Barely a week goes by without disputes arising over contested heritage, from torn-down statues and monuments to slave traders and colonisers, from the removal of imperial British buildings and the reclaiming of mosques in Hindu-nationalist India to the fetishising of pastiche “new Pimlicos” in defiance of contemporary architecture in the UK.
Robert Bevan’s book attempts to grapple with our built environment, particularly its historical edifices and monuments, and the truths and untruths embodied in them. He is well placed to take us through our cities and their meanings: an architecture critic, he is also a member of the International Council on Monuments and Sites (Icomos) and the Blue Shield, which focuses on heritage in crisis. And crisis feels an apt word to describe where we are with his topic—citing Eric Hobsbawm, Bevan suggests this era may be one of “permanent catastrophe”. As much as it is a globe-trotting guide to contested sites, dubious historical restorations and harrowing heritage destruction, Monumental Lies is a rogues gallery of bad actors among recent and present governments, associated think-tanks and public figures.
It is published by Verso, the imprint of New Left Books, so inevitably Bevan approaches his subject from that political territory, surveying the ruinous attitudes and policies of a host of populist and right-wing governments. But a book on cultural patrimony and historical architecture from Bevan’s perspective is necessary. “It is one of the great cultural tragedies of the past half century that the Left has ceded the heritage narrative to conservatives,” he writes.
But Monumental Lies is not an indulgent diatribe against heritage reactionaries and upholders of the varnished status quo. It is a searching and wide-ranging survey of the tangible world that argues for the primacy of historical materialism and the evidence provided by the built environment, as opposed to what he describes as “the more unreliable and problematic idea of memory”. As much as it takes against delusional nationalist narratives and bad-faith “retain and explain” policies in relation to contested monuments, it cautions against the systematic sweeping away of shrines to evil-doers, and questions the reliance on well-meaning myths and notions of collective symbols in commemoration.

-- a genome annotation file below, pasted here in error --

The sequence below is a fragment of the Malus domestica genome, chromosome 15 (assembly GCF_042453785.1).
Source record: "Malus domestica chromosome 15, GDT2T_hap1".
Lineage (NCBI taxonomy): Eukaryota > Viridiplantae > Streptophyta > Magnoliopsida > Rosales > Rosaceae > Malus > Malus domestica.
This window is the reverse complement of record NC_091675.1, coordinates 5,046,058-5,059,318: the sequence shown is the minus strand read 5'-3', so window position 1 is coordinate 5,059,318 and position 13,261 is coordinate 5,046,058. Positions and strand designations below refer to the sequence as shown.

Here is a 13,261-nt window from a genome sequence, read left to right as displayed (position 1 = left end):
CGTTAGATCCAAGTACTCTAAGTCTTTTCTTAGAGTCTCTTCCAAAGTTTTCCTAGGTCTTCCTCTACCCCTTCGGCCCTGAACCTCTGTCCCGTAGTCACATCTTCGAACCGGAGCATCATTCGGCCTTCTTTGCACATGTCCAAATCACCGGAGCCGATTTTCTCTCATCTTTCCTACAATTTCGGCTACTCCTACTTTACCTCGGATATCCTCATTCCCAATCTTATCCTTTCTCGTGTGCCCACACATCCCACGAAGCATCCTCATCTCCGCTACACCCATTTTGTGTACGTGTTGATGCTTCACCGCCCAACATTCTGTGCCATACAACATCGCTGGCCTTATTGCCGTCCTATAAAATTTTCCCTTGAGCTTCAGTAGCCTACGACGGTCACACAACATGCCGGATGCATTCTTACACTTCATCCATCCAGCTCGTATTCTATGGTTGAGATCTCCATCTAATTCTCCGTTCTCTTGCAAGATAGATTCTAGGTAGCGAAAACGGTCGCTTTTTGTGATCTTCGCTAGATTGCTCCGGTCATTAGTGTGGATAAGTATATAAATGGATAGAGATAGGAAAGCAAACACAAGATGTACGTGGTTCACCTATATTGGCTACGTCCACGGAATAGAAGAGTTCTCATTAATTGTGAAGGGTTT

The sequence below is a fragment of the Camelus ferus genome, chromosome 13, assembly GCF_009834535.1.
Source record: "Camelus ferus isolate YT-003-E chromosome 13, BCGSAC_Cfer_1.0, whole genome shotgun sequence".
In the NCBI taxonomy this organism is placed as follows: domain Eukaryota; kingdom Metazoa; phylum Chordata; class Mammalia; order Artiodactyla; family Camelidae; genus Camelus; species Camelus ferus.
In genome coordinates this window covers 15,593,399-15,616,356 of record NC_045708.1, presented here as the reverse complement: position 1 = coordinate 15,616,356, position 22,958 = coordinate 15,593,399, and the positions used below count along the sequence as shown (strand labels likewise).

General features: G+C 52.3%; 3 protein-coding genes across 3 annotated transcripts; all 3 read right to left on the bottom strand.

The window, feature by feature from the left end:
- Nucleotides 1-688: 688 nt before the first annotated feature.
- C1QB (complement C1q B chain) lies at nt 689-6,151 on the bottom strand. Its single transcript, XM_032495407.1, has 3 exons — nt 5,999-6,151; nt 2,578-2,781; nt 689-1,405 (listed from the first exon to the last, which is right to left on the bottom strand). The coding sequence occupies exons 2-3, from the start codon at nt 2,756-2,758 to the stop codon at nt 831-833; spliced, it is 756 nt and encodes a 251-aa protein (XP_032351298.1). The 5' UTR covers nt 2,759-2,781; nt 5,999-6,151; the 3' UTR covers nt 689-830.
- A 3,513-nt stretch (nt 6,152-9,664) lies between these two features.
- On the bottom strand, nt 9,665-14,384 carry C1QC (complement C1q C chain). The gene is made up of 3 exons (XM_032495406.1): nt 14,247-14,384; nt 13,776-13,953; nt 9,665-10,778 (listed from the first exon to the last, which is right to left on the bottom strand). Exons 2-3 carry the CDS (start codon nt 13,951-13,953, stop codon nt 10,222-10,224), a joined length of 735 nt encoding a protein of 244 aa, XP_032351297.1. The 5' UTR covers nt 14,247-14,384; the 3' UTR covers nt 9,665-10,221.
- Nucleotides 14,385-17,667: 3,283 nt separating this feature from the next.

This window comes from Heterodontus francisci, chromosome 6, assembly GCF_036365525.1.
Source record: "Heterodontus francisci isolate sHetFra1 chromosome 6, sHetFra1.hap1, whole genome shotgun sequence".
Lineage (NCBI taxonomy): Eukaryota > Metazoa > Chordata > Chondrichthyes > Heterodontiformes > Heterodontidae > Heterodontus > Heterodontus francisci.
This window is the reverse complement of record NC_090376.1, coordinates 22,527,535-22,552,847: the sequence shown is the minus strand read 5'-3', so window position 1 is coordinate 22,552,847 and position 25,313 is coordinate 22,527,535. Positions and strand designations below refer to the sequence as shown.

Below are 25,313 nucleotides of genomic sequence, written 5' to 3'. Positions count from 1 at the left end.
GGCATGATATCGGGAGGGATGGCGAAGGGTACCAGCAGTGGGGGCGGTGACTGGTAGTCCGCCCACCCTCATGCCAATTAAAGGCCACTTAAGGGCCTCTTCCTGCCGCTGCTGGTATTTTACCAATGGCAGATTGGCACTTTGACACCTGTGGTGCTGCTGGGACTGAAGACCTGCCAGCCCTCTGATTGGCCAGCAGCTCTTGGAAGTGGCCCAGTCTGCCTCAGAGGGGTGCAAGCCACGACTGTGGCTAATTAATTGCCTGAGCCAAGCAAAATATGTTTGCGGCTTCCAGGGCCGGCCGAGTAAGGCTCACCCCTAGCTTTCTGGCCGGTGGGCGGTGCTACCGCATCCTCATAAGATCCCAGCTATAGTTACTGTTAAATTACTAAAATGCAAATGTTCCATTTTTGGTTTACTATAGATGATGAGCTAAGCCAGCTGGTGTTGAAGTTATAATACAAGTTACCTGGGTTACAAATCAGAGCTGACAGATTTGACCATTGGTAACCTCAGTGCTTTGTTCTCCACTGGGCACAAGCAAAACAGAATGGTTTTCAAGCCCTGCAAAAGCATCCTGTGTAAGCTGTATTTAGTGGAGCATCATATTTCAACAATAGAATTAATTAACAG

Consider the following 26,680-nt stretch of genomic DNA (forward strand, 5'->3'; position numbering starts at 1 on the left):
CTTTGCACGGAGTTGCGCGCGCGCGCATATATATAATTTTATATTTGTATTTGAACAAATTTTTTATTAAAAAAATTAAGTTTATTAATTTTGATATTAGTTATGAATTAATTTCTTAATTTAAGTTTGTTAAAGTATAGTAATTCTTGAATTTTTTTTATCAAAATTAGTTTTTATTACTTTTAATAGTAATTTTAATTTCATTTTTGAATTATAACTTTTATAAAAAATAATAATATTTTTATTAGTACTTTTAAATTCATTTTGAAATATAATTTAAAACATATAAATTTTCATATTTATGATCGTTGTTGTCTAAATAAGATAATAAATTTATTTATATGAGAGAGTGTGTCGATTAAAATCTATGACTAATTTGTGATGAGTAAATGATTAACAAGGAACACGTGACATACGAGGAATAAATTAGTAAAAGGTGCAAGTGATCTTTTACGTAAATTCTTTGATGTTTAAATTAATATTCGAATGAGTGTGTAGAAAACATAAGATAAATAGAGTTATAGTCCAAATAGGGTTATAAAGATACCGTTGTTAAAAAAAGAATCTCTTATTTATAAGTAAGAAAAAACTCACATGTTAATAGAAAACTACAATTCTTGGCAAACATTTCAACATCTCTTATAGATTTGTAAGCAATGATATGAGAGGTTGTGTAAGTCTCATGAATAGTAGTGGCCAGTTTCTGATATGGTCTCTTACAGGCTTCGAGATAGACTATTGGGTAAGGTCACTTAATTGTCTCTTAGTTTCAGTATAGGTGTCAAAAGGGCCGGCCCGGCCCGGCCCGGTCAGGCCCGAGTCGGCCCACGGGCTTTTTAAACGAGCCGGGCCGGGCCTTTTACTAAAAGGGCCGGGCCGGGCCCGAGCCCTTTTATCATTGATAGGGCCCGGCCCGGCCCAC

Bevan puts lie to the charming story that Warsaw was reconstructed after the paintings of Bernardo Bellotto
While avoiding the false equivalence and both-sides-ism that he rightly suggests allow governments to exploit the post-truth environment, Bevan still manages to add nuance and acknowledge complexity when addressing subjects often characterised by the shrillest debate. But some of his best writing concerns less immediately topical territory. He is good, for instance, on how heritage reconstruction in major cities like Dresden and Warsaw, though seemingly benign, can be instrumentalised for myth-building. He puts the lie to the charming story that Warsaw was reconstructed after the paintings of Bernardo Bellotto; rather, he convincingly argues, it accorded with Soviet-regime politics. A similar narrative-building through reconstruction continues there and elsewhere in post-communist Europe by “ideologies hostile to difference and which prioritise simple, mythic pasts over messily complex presents”.
Incorporating the scars
He criticises the way that the reconstruction of the Mostar Bridge, that emblem of ravages of the Bosnian war, has been made a Unesco World Heritage Site, even though it is only partially reconstructed from the old stones. He also details the facsimile of Crematorium I at Auschwitz, not in the place where the original stood, and with no clear signage to indicate this fact, and the way that Holocaust deniers have leapt on details of the facsimile to make their disgraceful points. What Bevan argues for, rather than fakes and fudges, is a built environment that incorporates “the scars” of “past traumas”, and in doing so acknowledges the human cost that accompanies ruins. In doing so, it would accord with the 1964 Venice Charter for the Conservation and Restoration of Monuments and Sites, in which tangible material as evidence was the key tenet, and inauthentic reconstruction “tantamount to fakery”, he writes. Among the buildings he praises for their honesty in this respect are the collaged reconstructions of Munich’s Alte Pinakothek by Hans Döllgast, and David Chipperfield’s work on Berlin’s Neues Museum. Rather than retain and explain, he suggests, let’s retain and transform.
The same applies to the statues and monuments that have ignited such fierce debate. Here, Bevan calls for “subversive transformation”. As best practice he cites Arnold Holzknecht and Michele Bernardi’s intervention in a fascist frieze in Bolzano in northern Italy. The frieze remains, but embedded in it are the LED-lit words of Hannah Arendt: “No One Has the Right to Obey”. He uses German phrases to make his point: an Ehrenmal, a monument meant to commemorate, has become a Mahnmal, its features intact but scarred. Bevan’s “subversive transformation” would allow us to “layer our monuments and our city” and turn places of undeserving honour into “sites of shame”, changing their meaning without obliterating the evidence they provide from the public realm.
• Robert Bevan, Monumental Lies: Culture Wars and the Truth about the Past, Verso, 384pp, £20 (hb), published 11 October 2022
• Ben Luke is a contributing editor and podcast host at The Art Newspaper